The sweet irony. Trump and his lackeys are too corrupt and incompetent for even the scumbag Bolton.
According to some expert interpretations and two federal lawsuits, this is illegal: The Constitution specifically prohibits the U.S. president from accepting “emoluments”—gifts, payments, or fees—from foreign governments as means of preventing a presidency from being compromised by whichever foreign sources are willing to offer the most convincing bribes.
In an exclusive interview with ABC Trump just admitted he would break the law if given the chance.
Cenk Uygur and Ana Kasparian, hosts of The Young Turks, break it down
The opinion editors back home in Kentucky are not really thrilled with the idea of the Russians getting an economic hold on the state. Not just the Russians, but the Russian mob. At the LouisvilleCourier Journal, Joseph Gerth is not too excited at the prospect that “by the middle of the year, we’ll be in business with Oleg Deripaska, a buddy of Vladimir Putin.” Kentucky is looking for $200 million from the Russian to invest in a $1.7 billion aluminum plant there. He goes on to describe Deripaska’s “deep ties to Russian organized crime,” and the allegations of Deripaska’s violent, ruthless, criminal past in Russia.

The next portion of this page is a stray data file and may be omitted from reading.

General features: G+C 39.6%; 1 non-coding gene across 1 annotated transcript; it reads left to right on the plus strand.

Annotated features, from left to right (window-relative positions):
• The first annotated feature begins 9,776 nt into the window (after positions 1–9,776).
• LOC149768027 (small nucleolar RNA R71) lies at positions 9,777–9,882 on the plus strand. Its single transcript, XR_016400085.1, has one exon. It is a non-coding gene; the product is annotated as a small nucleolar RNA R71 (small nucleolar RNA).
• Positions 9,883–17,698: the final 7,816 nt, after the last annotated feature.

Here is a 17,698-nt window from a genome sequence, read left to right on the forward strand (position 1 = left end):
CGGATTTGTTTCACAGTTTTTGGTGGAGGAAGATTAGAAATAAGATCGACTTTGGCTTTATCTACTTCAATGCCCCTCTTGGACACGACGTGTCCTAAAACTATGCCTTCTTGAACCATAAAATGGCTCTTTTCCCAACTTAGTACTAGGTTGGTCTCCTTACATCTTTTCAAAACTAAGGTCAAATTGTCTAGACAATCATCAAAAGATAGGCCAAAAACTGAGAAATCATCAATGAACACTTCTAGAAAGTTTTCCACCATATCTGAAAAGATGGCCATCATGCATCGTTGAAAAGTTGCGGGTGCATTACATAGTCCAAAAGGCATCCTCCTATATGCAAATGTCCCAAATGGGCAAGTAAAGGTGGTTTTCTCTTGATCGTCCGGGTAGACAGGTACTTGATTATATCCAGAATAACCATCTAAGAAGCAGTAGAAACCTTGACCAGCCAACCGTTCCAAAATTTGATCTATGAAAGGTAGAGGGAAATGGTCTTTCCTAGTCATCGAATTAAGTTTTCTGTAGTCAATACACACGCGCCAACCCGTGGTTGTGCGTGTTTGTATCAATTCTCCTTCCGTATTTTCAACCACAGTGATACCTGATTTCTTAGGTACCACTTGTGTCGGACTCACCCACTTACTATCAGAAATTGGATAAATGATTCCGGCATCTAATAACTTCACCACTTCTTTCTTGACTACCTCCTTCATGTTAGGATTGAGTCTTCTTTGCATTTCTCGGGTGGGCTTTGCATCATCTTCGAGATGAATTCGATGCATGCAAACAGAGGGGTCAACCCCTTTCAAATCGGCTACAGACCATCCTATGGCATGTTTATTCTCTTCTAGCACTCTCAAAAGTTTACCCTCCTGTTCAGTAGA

Jared Kushner‘s smoke screen is just part and parcel of Trump’s entire posture toward Russia’s outright attack on our democracy. Trump, partly due to ego and perhaps even Russian leverage, has always sought to sow confusion about Russia’s 2016 efforts. From Trump’s imaginary 400-pound guy in New Jersey, to his 2018 Helsinki assertion, standing beside Russian President Vladimir Putin, that he didn’t “see any reason why it would be” Russia that perpetrated the attack, to his utterly indefensible lack of concern about securing future elections, Trump has been a walking, talking Russian disinformation campaign ever since he first opened his mouth on the topic during the 2016 presidential campaign.